University of Nebraska Interim President James Linder, M.D., and Board of Regents Chairman Bob Phares were joined today by business leaders, students, agricultural representatives and others in testifying before the Appropriations Committee in support of the university’s 2015 legislative agenda.
In reviewing NU’s 2015-17 budget request, Linder noted that a stable base of state support is fundamental to the university’s ability to meet its core needs, such as salaries and benefits, utilities, IT and facility operations and maintenance, while also keeping tuition low compared to peers. He thanked policymakers for their history of recognizing the important role the university plays in ensuring Nebraska’s economic health and well-being and said their partnership is a key factor in NU’s current momentum.
“The University of Nebraska is in a strong position today thanks to the hard work of many,” Linder said, highlighting recent progress in enrollment, expanded access and affordability, research, technology transfer, public-private partnerships and other areas. “What’s important is that we can do even more to serve Nebraskans, if the right investments are made,” he added.
NU’s budget request, approved unanimously by the Board of Regents last July, includes a 1 percent annual increase for core operations and a 3 percent annual increase for salaries for faculty and staff outside the collective bargaining units at the University of Nebraska at Omaha and University of Nebraska at Kearney. The salary increase, Linder said, would help the university keep up with peer institutions, many of whom are planning similar increases for the coming year. Salaries for NU’s non-unionized faculty and staff currently lag the peer averages by 6 to 9 percent, with some gaps even more significant.
“We are competing in a global market to attract and retain our employees – the people who teach our students, who conduct groundbreaking research, and perform outreach in every county of the state,” Linder said.
Linder also pointed to the university’s success over the past decade in implementing moderate and predictable tuition increases, made possible by stable levels of state support, that help students and families plan for the costs of college. Tuition rates on all four NU campuses are well below the peer averages, and student debt levels are at or below those at peer institutions. In addition, more than half of all University of Nebraska undergraduates receive financial aid, including 7,000 who qualify to pay no tuition through the Collegebound Nebraska program.
“Today it is more important than ever to expand access to higher education to even more students,” Linder said, pointing to a Georgetown University Center on Education and the Workforce analysis that found that by 2020, 71 percent of all jobs in Nebraska will require education beyond high school. “The facts are clear: If we want to meet the workforce needs of the future, and keep our economy strong, we must ensure that a college education is within reach for all students who are qualified and want to attend,” he said.
Phares, in his testimony, briefed senators on NU’s Strategic Framework, which lays out goals related to affordable access, quality academic programs, workforce development, research excellence, outreach to Nebraskans and cost-effectiveness and accountability. The university regularly and publicly reports its progress in these areas, and current data is available online.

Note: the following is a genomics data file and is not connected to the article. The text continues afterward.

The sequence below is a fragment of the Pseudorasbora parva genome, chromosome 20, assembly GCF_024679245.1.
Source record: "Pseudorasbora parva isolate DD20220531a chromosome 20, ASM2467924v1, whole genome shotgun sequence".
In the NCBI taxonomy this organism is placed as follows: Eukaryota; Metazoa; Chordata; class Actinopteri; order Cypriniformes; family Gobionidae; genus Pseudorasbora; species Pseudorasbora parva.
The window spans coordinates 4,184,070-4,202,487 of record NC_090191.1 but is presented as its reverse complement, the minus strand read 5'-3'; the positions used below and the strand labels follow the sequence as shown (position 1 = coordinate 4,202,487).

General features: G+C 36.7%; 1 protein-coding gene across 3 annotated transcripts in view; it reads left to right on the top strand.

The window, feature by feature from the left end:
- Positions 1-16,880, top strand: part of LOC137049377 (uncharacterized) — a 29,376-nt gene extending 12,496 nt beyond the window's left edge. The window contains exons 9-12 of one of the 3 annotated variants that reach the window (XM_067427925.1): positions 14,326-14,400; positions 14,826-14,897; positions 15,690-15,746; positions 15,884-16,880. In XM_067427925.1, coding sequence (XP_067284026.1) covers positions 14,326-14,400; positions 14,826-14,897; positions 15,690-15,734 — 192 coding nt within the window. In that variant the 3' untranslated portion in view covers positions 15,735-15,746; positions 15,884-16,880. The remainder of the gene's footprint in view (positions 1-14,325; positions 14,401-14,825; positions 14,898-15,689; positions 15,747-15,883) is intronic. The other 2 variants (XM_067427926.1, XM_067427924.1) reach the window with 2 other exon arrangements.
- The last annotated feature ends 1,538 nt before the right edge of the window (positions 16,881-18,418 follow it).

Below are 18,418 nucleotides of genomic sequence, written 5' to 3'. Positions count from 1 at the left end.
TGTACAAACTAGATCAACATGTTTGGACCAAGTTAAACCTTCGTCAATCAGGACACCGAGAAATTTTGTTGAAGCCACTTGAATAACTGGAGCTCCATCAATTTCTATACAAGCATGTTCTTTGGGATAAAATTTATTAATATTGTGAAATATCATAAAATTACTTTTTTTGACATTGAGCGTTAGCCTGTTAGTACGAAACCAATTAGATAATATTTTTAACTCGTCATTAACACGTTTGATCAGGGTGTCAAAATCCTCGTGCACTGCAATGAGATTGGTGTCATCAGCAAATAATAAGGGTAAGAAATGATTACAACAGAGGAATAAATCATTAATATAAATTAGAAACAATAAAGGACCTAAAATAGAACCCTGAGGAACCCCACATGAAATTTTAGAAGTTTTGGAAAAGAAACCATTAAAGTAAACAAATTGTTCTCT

The university also is proposing a $20 million economic competitiveness package that would advance multi-campus initiatives focused on job growth, workforce development, talent recruitment, and public-private partnerships. The package – contained within LB 154, sponsored by Speaker Galen Hadley – has drawn support from the state’s leading business groups, including the Nebraska, Greater Omaha and Lincoln chambers of commerce, Ag Builders of Nebraska, rural community leaders, NU student governments, faculty and others. It seeks investments in:
Linder told legislators that there is a strong business case for the proposal. Jerry Deichert, director of UNO’s Center for Public Affairs Research, recently conducted an analysis of the economic competitiveness package and found that it would create more than 1,100 Nebraska jobs, generate $58 million in labor income, and have a $108 million impact on the state’s economy in 2017 – a return on the proposed state investment of more than 5 to 1.
Linder pointed to the university’s ongoing efforts to increase cost effectiveness. The university has made $80 million in budget reallocations since 2000 and has kept staffing and administrative spending levels below the peer averages. The number of NU employees funded from tax and tuition dollars has remained relatively flat since 2000 – despite growth in enrollment and research activity – and the university has successfully grown jobs using federal, private and other non-state funds. Today 42 percent of NU employees, representing $326 million in wages, are funded from sources other than tax and tuition dollars.
In testifying in support of the budget request for the Nebraska College of Technical Agriculture, Dean Ron Rosati highlighted NCTA’s current momentum, including enrollment and new programming that is meeting the needs of Nebraska’s agricultural workforce. Additional state support would allow NCTA to move faculty and staff salaries closer to market averages, hire a veterinarian and meat science instructor to meet student demands, and improve lab and classroom equipment so the college can continue to train future agricultural leaders.
NU leaders and supporters also testified on other key pieces of legislation that seek investments in university initiatives that have significant potential to grow Nebraska’s economy: